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2

In both of your examples, you ask your partner why they did a thing. This is not explaining a problem at all. It's announcing a problem and demanding they justify or explain what they did. I am not sure that's helpful. Perhaps knowing why would help -- if there was a good reason. Perhaps it would not. The thing about questions is it really gives people a ...


2

His Perspective More often than not in life, I've found myself in the situation that your SO is in. You mention that he doesn't like to admit mistakes. I used to be the same way. The reason I never wanted to admit my mistakes was because I was afraid of people passing judgement on me for them. In those situations, getting questions like the ones you've ...


1

Kat's answer above is great and suggests plenty of actionable things to do. I wanted to add this answer to make sure the OP addresses the root of the problem: how to feel that you are equal in the relationship. It sounds like OP has enough income to support themselves, so the easiest thing to do is to keep ALL finances separate. Sure, your place might be ...


3

I've been on both sides of this. I understand how you don't want to be a mooch, but you also don't want to go broke trying to keep up with them. I had an ex that made a lot more than me, and he loved to live like he earned well (understandably!). I could not afford to live that lifestyle, though. The good news is this is easy to solve by talking. When you'...


6

So, your life sounds similar to mine in a lot of ways. I support myself, I have a daughter and I had my own apartment I stayed in when she was with me. My now-husband's finances are still a mystery to me, to be honest. I live in the US in a southern state where it is just not polite to talk about money. We also met later in life, and for that reason it is ...


-1

I wouldn't bring it up. When you date wealthy people, you should first solve these issues with yourself prior to committing to a relationship, which it seems you didn't. You are gonna have to start digesting her/their lifestyle, otherwise you would likely want to create changes to her life (somewhat and to some extent), which I wouldn't do that, ...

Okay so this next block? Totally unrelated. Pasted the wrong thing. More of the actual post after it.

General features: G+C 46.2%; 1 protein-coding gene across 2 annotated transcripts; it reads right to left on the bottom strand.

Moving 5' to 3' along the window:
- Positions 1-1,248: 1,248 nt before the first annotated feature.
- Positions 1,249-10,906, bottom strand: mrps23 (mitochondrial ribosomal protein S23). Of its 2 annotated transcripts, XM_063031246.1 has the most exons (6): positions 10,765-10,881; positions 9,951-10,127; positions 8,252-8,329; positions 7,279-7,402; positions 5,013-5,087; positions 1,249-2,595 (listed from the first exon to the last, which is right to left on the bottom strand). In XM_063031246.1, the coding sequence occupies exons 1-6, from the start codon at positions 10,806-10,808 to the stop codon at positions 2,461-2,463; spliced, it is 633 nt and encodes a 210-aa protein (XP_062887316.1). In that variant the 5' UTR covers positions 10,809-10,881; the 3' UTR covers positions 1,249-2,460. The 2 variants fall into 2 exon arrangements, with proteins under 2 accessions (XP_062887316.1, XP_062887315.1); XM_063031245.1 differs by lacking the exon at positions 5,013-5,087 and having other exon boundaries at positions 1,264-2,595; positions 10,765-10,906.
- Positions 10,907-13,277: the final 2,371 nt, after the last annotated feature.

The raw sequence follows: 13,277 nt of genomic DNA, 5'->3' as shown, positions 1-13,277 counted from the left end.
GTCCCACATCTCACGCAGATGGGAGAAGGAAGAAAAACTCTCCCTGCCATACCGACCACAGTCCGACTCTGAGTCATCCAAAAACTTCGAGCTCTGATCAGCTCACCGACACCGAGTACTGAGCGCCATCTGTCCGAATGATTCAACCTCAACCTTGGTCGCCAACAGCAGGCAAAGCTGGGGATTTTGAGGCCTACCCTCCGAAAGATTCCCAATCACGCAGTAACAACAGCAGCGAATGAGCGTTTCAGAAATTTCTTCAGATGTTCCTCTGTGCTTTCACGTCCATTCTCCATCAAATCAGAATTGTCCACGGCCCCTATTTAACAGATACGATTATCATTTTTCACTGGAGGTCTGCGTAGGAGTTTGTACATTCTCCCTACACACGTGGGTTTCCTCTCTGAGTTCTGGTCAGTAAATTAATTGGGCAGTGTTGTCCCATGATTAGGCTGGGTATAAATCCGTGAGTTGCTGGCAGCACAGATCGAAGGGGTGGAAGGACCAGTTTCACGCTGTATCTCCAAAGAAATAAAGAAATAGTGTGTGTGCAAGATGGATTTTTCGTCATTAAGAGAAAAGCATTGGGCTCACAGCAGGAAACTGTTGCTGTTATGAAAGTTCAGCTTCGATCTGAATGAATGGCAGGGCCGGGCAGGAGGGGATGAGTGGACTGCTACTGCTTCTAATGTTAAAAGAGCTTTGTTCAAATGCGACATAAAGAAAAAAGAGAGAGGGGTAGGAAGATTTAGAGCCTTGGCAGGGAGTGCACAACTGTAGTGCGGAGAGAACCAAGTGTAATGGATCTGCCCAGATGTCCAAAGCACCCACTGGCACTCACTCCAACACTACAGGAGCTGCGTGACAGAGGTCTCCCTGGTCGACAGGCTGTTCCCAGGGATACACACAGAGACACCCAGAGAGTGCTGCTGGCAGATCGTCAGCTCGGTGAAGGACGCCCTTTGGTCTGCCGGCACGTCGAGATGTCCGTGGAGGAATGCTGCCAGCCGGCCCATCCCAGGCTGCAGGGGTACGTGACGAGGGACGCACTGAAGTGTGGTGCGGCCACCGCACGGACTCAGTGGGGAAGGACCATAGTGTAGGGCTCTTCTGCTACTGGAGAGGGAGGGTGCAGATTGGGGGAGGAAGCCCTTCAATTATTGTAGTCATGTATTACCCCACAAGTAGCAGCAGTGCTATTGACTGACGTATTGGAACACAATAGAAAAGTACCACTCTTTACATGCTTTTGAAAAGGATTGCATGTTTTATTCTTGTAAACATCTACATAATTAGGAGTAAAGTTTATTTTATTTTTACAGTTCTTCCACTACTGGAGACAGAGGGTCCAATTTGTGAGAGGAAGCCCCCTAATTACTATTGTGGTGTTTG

7

As with any interpersonal intimate (not only sexual) relationship, being clear and honest in communicating is the key. Try to tell your partner what you wrote here, communicate what you want and what you are afraid of. Ask you partner for same: what are they afraid of, what they want to do. This is what me and my partner had to go through in order to figure ...


4

I strongly disagree with the accepted answer. I have a few friends who tend to get involved with "bad" people. This is how I handle it. If they are not together: I address my concerns. In your case I would have said something like: Dear B, from my perspective it seems like getting together with C might not be a good idea. I think this because he ...


4

Your boyfriend's behavior sounds like what I would classify as passive aggressiveness, something I used to engage in quite a bit. Thanks to what I learned from my partner's approach with me, I am much better at bringing up my relationship concerns in a more productive manner, so perhaps sharing what they did with me would be helpful for you. (NOTE: I found ...


6

Given that this question was asked nearly two years ago, I assume you've already taken some sort of action. However, I have been on the other side of an eerily similar situation about seven years ago, so perhaps I can provide some insight into how your friend may (have) respond(ed) to the apology. Note that my situation is idiosyncratic, just like all ...


11

I have found in my personal experience that you will likely do more harm to your friendship than help to your friend, in this case. No matter how good a friend you think B is, you should not intervene unless you think she is in some kind of danger. It is more likely B will believe whatever C says anyway - because people in love tend to do that in my ...


3

I think it is very important to know what exactly is your girlfriend's reason for being against 'hard' drugs. If she is personally against drugs that cause any loss of control over mental state, even if temporarily, then you will need to understand that it is very hard to justify taking such drugs even once. Have you considered that she may have already made ...


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